When Napier film historian David Turnbull and I published The Reel Story: Napier and Hastings Cinemas 1896–1996 in 2008, I was introduced to Nyree Dawn Porter (1936–2001) through David's section on Napier cinemas.

(The Napier-born actress changed her first name to Nyree from Ngaire when she moved to England in 1958, so the English could pronounce it.)

Nyree's first love was ballet, at which she excelled and she became an accomplished dance teacher.

Her move into theatre occurred when she successfully auditioned for the part of Azuri in the Napier Operatic Society's 1955 production of The Desert Song.

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One reviewer wrote "one member of the big cast shone for her brilliant acting, she is Ngaire Porter, to whom was allotted the difficult task of portraying Azuri, the native dancing girl. Not only a fine dancer, but a polished actress as well".

In 1957, she became a professional actress when she successfully auditioned for Richard and Edith Campion's New Zealand Players' production of The Solid Gold Cadillac. They required an "attractive blonde with a good figure – and brains" – and Nyree fitted the bill perfectly.

The next year she was on her way to England after winning the "Search for a Star" competition, to attend a screen test, which was in reality a promotional gimmick.

However, she stayed on in England, and soon gained parts in theatrical productions.

Napier was proud of its favourite daughter and when she appeared in a low-budget film called Part Time Wife (1961), local manager of the Emerson St Mayfair Theatre (now closed), Alan Shepherd, secured the world premiere there on January 11, 1962.

(It appears, however, that the film was released in the United Kingdom in December 1961).

Alan Shepherd was one of the greatest promoters and showmen of movies Hawke's Bay had seen.

On the night of the premiere he arranged for pipe bands and marching girls to lead a procession to the Mayfair Theatre from the baths (now Ocean Spa) and radio station 2ZC to broadcast from the Mayfair Theatre.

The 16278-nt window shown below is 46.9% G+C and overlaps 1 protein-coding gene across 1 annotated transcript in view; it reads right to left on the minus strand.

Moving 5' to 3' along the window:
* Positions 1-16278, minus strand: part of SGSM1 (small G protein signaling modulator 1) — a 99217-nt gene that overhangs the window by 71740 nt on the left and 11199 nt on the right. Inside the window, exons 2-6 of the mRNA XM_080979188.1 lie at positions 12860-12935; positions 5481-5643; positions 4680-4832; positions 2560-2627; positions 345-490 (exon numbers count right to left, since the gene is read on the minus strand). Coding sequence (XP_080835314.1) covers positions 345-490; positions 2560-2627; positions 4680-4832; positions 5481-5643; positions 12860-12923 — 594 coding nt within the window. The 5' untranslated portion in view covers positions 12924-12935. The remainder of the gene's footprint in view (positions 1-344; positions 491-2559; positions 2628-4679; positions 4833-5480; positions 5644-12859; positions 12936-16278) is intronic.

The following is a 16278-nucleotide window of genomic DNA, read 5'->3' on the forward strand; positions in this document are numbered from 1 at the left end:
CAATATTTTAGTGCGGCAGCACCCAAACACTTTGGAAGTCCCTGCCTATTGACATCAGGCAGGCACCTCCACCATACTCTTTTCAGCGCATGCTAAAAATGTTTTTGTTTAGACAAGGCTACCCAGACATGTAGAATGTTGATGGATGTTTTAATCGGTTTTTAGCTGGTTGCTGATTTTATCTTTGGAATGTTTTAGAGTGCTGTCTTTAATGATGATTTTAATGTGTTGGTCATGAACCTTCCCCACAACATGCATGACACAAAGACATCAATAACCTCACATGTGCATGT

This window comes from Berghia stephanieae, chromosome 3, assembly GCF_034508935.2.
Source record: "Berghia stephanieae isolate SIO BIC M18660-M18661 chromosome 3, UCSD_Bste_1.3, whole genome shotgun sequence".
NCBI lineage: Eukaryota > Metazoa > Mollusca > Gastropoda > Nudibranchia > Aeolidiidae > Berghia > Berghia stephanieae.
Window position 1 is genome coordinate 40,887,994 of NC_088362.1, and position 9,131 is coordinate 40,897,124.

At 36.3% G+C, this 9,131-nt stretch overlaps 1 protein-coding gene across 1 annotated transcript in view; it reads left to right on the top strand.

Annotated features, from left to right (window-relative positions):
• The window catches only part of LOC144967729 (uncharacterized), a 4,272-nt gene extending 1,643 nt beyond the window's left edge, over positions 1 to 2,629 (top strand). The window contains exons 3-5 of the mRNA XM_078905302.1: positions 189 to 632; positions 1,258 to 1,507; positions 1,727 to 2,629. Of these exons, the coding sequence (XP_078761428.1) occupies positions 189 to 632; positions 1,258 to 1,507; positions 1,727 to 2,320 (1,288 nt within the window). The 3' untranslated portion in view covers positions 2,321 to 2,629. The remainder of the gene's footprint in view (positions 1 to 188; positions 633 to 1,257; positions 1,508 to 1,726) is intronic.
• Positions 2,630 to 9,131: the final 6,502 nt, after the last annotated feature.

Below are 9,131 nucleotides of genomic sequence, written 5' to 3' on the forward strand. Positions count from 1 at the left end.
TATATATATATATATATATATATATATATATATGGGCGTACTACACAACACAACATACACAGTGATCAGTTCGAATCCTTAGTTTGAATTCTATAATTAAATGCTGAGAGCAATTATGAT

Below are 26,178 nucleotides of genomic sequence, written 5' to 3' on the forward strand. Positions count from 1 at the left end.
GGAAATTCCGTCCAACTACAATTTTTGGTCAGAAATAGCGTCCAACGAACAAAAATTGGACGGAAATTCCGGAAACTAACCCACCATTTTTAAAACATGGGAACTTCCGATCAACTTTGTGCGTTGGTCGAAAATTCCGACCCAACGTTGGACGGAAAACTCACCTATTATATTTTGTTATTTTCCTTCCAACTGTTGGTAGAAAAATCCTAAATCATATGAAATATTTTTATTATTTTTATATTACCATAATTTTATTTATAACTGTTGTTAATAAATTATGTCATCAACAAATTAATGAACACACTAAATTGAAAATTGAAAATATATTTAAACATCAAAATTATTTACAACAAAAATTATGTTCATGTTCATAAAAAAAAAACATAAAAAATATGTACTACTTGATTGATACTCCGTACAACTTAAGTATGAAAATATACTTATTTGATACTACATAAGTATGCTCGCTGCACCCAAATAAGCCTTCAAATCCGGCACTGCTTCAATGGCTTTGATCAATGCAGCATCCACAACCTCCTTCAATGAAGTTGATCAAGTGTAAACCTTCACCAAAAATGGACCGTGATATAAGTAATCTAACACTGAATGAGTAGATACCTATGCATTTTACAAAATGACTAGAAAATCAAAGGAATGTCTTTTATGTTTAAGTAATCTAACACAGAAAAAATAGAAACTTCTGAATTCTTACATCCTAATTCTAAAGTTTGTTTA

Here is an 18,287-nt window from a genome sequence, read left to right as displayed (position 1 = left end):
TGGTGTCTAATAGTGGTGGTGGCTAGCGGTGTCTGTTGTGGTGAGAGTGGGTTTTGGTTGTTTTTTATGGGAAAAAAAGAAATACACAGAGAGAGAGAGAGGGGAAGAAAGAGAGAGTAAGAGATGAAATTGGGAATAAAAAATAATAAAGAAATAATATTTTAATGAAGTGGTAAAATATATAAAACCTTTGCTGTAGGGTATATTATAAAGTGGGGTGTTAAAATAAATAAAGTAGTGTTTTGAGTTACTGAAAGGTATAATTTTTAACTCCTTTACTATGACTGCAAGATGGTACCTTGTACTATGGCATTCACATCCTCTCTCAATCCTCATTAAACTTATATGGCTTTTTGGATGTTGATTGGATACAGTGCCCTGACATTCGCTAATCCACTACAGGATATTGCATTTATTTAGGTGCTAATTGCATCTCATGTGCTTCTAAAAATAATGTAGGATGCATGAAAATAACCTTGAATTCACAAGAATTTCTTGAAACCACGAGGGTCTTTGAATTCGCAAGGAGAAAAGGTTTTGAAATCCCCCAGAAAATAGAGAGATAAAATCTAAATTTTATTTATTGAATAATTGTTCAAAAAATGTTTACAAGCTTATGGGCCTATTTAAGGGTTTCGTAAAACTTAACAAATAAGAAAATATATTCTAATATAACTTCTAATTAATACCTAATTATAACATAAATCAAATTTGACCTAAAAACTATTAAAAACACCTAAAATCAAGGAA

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An autograph book capable of containing 10,000 signatures would be placed in the theatre's foyer and sent "to our Ngaire at her studios as a personal gesture of goodwill from the citizens of Hawke's Bay and her own beautiful city of Napier, New Zealand".

On the night of the premiere, 4000 people turned out to watch the parade, and such were the crowds in Emerson St that police had to clear a path to allow the bands through the street.

The marching girls carried a banner exclaiming in bold red and black colours "We are Proud of Nyree".

Signing the autograph book became difficult when crowds pushed through the foyer to get to their theatre seats as others thronged to sign.

Nyree didn't attend the premiere, but instead sent a recording from London especially for the event, in which she passed on her best wishes.

Her mother and sister Merle attended on her behalf.

A small star was fastened to the theatre screen curtains, and manager Alan Shepherd explained to the guests "that the star symbolised Miss Porter, and when the curtain rose, her star would also".

Deputy mayor W L Atherfold declared the premiere open and said "This is a special night for us, the whole city is delighted with Nyree's success".

Nyree would later gain notoriety for her performance as Irene in the 26-episode series of the Forsyte Saga in 1967, which made her a household name in many countries.

Such was her fame that astronaut Neil Armstrong reportedly had asked to visit her during a visit to the British PM at Downing St, England.

Nyree died in 2001 and is buried in England.

Nyree Dawn Porter From Local Stage to Global Stardom MTG is an exhibition at MTG Hawke's Bay until September 2.

I agree with calls to have a memorial to Nyree. Napier people (and the wider Hawke's Bay) were extremely proud of her.

Perhaps a part of the Napier Municipal Theatre could be renamed the "Nyree Dawn Porter Dress Circle", with a plaque offering a short bio, or a public art work could symbolise the actress.

If you have any suggestions, or would like to be involved, please email me below. I'll reply after Easter.

• Michael Fowler (mfhistory@gmail.com) is a writer and speaker of Hawke's Bay's history.